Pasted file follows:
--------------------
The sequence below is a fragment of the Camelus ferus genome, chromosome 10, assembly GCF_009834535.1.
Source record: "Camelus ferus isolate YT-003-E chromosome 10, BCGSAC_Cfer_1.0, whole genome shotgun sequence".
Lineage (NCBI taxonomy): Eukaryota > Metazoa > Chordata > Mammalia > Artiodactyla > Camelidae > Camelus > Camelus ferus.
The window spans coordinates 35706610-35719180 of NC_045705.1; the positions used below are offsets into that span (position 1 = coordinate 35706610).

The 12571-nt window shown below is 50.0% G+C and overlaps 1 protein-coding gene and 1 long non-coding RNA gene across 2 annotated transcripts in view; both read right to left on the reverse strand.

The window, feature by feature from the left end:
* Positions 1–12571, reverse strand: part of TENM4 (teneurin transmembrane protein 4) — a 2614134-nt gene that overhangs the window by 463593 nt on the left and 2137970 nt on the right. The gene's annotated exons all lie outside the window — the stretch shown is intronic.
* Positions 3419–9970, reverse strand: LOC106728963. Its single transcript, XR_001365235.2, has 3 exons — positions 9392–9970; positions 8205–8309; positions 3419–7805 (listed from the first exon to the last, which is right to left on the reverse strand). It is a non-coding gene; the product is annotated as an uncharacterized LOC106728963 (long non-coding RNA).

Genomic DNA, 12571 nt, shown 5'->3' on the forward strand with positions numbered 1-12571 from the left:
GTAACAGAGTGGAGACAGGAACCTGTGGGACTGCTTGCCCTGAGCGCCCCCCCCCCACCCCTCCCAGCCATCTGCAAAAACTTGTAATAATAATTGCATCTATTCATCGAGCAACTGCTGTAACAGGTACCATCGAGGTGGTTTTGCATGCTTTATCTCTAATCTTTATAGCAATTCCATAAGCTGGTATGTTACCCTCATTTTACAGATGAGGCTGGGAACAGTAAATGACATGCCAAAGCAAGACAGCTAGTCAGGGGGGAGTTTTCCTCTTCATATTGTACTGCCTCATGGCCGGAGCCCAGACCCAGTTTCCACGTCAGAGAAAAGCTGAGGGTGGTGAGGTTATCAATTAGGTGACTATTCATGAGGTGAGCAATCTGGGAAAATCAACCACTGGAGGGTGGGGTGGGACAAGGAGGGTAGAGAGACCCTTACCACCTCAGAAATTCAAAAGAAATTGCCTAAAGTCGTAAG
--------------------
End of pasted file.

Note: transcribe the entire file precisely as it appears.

The sequence below is a fragment of the Camelus ferus genome, chromosome 10, assembly GCF_009834535.1.
Source record: "Camelus ferus isolate YT-003-E chromosome 10, BCGSAC_Cfer_1.0, whole genome shotgun sequence".
Lineage (NCBI taxonomy): Eukaryota > Metazoa > Chordata > Mammalia > Artiodactyla > Camelidae > Camelus > Camelus ferus.
The window spans coordinates 35706610-35719180 of NC_045705.1; the positions used below are offsets into that span (position 1 = coordinate 35706610).

The 12571-nt window shown below is 50.0% G+C and overlaps 1 protein-coding gene and 1 long non-coding RNA gene across 2 annotated transcripts in view; both read right to left on the reverse strand.

The window, feature by feature from the left end:
* Positions 1–12571, reverse strand: part of TENM4 (teneurin transmembrane protein 4) — a 2614134-nt gene that overhangs the window by 463593 nt on the left and 2137970 nt on the right. The gene's annotated exons all lie outside the window — the stretch shown is intronic.
* Positions 3419–9970, reverse strand: LOC106728963. Its single transcript, XR_001365235.2, has 3 exons — positions 9392–9970; positions 8205–8309; positions 3419–7805 (listed from the first exon to the last, which is right to left on the reverse strand). It is a non-coding gene; the product is annotated as an uncharacterized LOC106728963 (long non-coding RNA).

Genomic DNA, 12571 nt, shown 5'->3' on the forward strand with positions numbered 1-12571 from the left:
GTAACAGAGTGGAGACAGGAACCTGTGGGACTGCTTGCCCTGAGCGCCCCCCCCCCACCCCTCCCAGCCATCTGCAAAAACTTGTAATAATAATTGCATCTATTCATCGAGCAACTGCTGTAACAGGTACCATCGAGGTGGTTTTGCATGCTTTATCTCTAATCTTTATAGCAATTCCATAAGCTGGTATGTTACCCTCATTTTACAGATGAGGCTGGGAACAGTAAATGACATGCCAAAGCAAGACAGCTAGTCAGGGGGGAGTTTTCCTCTTCATATTGTACTGCCTCATGGCCGGAGCCCAGACCCAGTTTCCACGTCAGAGAAAAGCTGAGGGTGGTGAGGTTATCAATTAGGTGACTATTCATGAGGTGAGCAATCTGGGAAAATCAACCACTGGAGGGTGGGGTGGGACAAGGAGGGTAGAGAGACCCTTACCACCTCAGAAATTCAAAAGAAATTGCCTAAAGTCGTAAG